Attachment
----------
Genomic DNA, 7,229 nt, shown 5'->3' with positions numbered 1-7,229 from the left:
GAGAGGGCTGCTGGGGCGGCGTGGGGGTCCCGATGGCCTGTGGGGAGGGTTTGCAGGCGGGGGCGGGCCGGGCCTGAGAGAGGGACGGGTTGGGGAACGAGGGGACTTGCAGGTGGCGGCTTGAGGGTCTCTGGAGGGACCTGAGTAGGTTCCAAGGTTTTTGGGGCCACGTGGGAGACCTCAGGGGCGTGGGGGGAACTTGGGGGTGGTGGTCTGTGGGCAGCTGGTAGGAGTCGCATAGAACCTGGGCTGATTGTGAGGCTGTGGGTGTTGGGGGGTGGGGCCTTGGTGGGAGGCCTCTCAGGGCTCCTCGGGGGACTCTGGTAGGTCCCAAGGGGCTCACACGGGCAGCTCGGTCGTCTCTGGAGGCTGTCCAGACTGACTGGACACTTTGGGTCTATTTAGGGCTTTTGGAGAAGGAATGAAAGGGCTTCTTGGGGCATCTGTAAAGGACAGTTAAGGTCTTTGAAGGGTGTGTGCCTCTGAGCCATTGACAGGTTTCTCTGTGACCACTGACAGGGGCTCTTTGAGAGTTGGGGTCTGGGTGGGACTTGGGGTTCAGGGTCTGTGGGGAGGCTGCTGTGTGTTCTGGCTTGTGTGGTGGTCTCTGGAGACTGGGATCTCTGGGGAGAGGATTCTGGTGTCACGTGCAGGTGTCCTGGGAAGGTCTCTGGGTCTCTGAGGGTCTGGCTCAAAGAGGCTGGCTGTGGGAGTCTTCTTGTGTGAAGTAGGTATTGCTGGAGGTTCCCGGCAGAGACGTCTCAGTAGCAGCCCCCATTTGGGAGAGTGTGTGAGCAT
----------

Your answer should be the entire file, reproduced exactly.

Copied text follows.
Genomic DNA, 7,229 nt, shown 5'->3' with positions numbered 1-7,229 from the left:
GAGAGGGCTGCTGGGGCGGCGTGGGGGTCCCGATGGCCTGTGGGGAGGGTTTGCAGGCGGGGGCGGGCCGGGCCTGAGAGAGGGACGGGTTGGGGAACGAGGGGACTTGCAGGTGGCGGCTTGAGGGTCTCTGGAGGGACCTGAGTAGGTTCCAAGGTTTTTGGGGCCACGTGGGAGACCTCAGGGGCGTGGGGGGAACTTGGGGGTGGTGGTCTGTGGGCAGCTGGTAGGAGTCGCATAGAACCTGGGCTGATTGTGAGGCTGTGGGTGTTGGGGGGTGGGGCCTTGGTGGGAGGCCTCTCAGGGCTCCTCGGGGGACTCTGGTAGGTCCCAAGGGGCTCACACGGGCAGCTCGGTCGTCTCTGGAGGCTGTCCAGACTGACTGGACACTTTGGGTCTATTTAGGGCTTTTGGAGAAGGAATGAAAGGGCTTCTTGGGGCATCTGTAAAGGACAGTTAAGGTCTTTGAAGGGTGTGTGCCTCTGAGCCATTGACAGGTTTCTCTGTGACCACTGACAGGGGCTCTTTGAGAGTTGGGGTCTGGGTGGGACTTGGGGTTCAGGGTCTGTGGGGAGGCTGCTGTGTGTTCTGGCTTGTGTGGTGGTCTCTGGAGACTGGGATCTCTGGGGAGAGGATTCTGGTGTCACGTGCAGGTGTCCTGGGAAGGTCTCTGGGTCTCTGAGGGTCTGGCTCAAAGAGGCTGGCTGTGGGAGTCTTCTTGTGTGAAGTAGGTATTGCTGGAGGTTCCCGGCAGAGACGTCTCAGTAGCAGCCCCCATTTGGGAGAGTGTGTGAGCAT